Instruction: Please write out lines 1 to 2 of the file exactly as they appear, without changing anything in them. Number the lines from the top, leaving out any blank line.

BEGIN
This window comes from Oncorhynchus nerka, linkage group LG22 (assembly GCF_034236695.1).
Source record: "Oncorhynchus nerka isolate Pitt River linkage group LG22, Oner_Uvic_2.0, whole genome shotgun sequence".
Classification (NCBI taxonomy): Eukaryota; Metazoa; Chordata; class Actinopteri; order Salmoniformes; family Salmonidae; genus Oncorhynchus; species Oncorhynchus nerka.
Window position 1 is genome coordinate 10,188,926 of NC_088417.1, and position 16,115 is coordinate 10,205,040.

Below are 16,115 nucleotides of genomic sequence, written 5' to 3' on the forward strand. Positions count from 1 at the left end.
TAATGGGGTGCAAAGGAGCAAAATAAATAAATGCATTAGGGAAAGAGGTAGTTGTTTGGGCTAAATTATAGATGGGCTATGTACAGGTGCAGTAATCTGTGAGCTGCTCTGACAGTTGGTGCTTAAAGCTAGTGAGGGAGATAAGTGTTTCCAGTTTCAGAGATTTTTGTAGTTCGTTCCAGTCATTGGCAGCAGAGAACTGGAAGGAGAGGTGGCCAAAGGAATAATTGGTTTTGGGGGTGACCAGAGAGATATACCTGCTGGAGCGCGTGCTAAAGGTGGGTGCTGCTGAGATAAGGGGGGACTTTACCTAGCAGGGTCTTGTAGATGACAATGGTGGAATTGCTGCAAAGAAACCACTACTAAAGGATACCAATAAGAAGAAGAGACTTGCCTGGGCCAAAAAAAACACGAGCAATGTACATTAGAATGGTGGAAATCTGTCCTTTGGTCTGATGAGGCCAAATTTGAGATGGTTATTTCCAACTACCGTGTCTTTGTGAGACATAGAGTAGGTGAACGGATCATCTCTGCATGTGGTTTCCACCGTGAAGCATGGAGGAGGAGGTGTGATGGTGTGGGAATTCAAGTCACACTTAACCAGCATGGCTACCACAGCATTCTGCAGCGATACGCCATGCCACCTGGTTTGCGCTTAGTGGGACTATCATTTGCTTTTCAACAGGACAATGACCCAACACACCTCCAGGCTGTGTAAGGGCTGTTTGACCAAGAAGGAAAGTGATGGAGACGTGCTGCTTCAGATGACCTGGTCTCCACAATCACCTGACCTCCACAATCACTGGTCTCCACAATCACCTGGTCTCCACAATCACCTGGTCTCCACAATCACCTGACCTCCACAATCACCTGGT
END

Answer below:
This window comes from Oncorhynchus nerka, linkage group LG22 (assembly GCF_034236695.1).
Source record: "Oncorhynchus nerka isolate Pitt River linkage group LG22, Oner_Uvic_2.0, whole genome shotgun sequence".